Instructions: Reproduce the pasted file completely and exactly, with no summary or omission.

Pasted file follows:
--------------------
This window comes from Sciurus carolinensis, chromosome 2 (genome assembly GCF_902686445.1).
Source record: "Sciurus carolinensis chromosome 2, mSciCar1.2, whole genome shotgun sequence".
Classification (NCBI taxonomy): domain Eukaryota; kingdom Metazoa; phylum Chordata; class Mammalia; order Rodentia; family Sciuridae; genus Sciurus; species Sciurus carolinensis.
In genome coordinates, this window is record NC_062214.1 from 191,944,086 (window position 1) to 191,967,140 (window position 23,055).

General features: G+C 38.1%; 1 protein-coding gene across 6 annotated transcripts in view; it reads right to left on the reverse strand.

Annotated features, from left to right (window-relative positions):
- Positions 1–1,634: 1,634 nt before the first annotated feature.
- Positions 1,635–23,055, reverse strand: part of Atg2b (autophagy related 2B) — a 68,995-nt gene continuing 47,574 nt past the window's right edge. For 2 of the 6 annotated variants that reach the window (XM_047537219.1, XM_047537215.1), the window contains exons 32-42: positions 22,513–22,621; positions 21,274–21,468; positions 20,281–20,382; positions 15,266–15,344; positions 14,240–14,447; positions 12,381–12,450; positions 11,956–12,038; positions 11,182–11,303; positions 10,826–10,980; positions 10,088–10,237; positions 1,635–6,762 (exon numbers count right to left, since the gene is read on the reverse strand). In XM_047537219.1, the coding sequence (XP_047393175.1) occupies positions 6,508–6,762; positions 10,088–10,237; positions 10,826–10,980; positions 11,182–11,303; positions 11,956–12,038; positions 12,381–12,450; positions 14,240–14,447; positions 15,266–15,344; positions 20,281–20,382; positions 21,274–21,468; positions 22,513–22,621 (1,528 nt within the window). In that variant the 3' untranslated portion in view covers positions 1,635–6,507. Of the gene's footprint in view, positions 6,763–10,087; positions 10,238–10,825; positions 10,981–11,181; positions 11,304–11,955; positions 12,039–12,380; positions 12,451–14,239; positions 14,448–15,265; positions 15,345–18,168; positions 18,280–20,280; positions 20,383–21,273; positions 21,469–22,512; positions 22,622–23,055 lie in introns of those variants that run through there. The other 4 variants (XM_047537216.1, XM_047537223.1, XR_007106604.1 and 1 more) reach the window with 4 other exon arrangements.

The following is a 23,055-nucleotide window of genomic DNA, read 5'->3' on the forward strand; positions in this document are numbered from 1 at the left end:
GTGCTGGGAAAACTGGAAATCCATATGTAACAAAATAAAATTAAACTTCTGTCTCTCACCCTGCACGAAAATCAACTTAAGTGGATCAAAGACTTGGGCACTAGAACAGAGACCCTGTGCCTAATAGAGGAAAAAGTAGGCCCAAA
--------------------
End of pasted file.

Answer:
This window comes from Sciurus carolinensis, chromosome 2 (genome assembly GCF_902686445.1).
Source record: "Sciurus carolinensis chromosome 2, mSciCar1.2, whole genome shotgun sequence".
Classification (NCBI taxonomy): domain Eukaryota; kingdom Metazoa; phylum Chordata; class Mammalia; order Rodentia; family Sciuridae; genus Sciurus; species Sciurus carolinensis.
In genome coordinates, this window is record NC_062214.1 from 191,944,086 (window position 1) to 191,967,140 (window position 23,055).

General features: G+C 38.1%; 1 protein-coding gene across 6 annotated transcripts in view; it reads right to left on the reverse strand.

Annotated features, from left to right (window-relative positions):
- Positions 1–1,634: 1,634 nt before the first annotated feature.
- Positions 1,635–23,055, reverse strand: part of Atg2b (autophagy related 2B) — a 68,995-nt gene continuing 47,574 nt past the window's right edge. For 2 of the 6 annotated variants that reach the window (XM_047537219.1, XM_047537215.1), the window contains exons 32-42: positions 22,513–22,621; positions 21,274–21,468; positions 20,281–20,382; positions 15,266–15,344; positions 14,240–14,447; positions 12,381–12,450; positions 11,956–12,038; positions 11,182–11,303; positions 10,826–10,980; positions 10,088–10,237; positions 1,635–6,762 (exon numbers count right to left, since the gene is read on the reverse strand). In XM_047537219.1, the coding sequence (XP_047393175.1) occupies positions 6,508–6,762; positions 10,088–10,237; positions 10,826–10,980; positions 11,182–11,303; positions 11,956–12,038; positions 12,381–12,450; positions 14,240–14,447; positions 15,266–15,344; positions 20,281–20,382; positions 21,274–21,468; positions 22,513–22,621 (1,528 nt within the window). In that variant the 3' untranslated portion in view covers positions 1,635–6,507. Of the gene's footprint in view, positions 6,763–10,087; positions 10,238–10,825; positions 10,981–11,181; positions 11,304–11,955; positions 12,039–12,380; positions 12,451–14,239; positions 14,448–15,265; positions 15,345–18,168; positions 18,280–20,280; positions 20,383–21,273; positions 21,469–22,512; positions 22,622–23,055 lie in introns of those variants that run through there. The other 4 variants (XM_047537216.1, XM_047537223.1, XR_007106604.1 and 1 more) reach the window with 4 other exon arrangements.

The following is a 23,055-nucleotide window of genomic DNA, read 5'->3' on the forward strand; positions in this document are numbered from 1 at the left end:
GTGCTGGGAAAACTGGAAATCCATATGTAACAAAATAAAATTAAACTTCTGTCTCTCACCCTGCACGAAAATCAACTTAAGTGGATCAAAGACTTGGGCACTAGAACAGAGACCCTGTGCCTAATAGAGGAAAAAGTAGGCCCAAA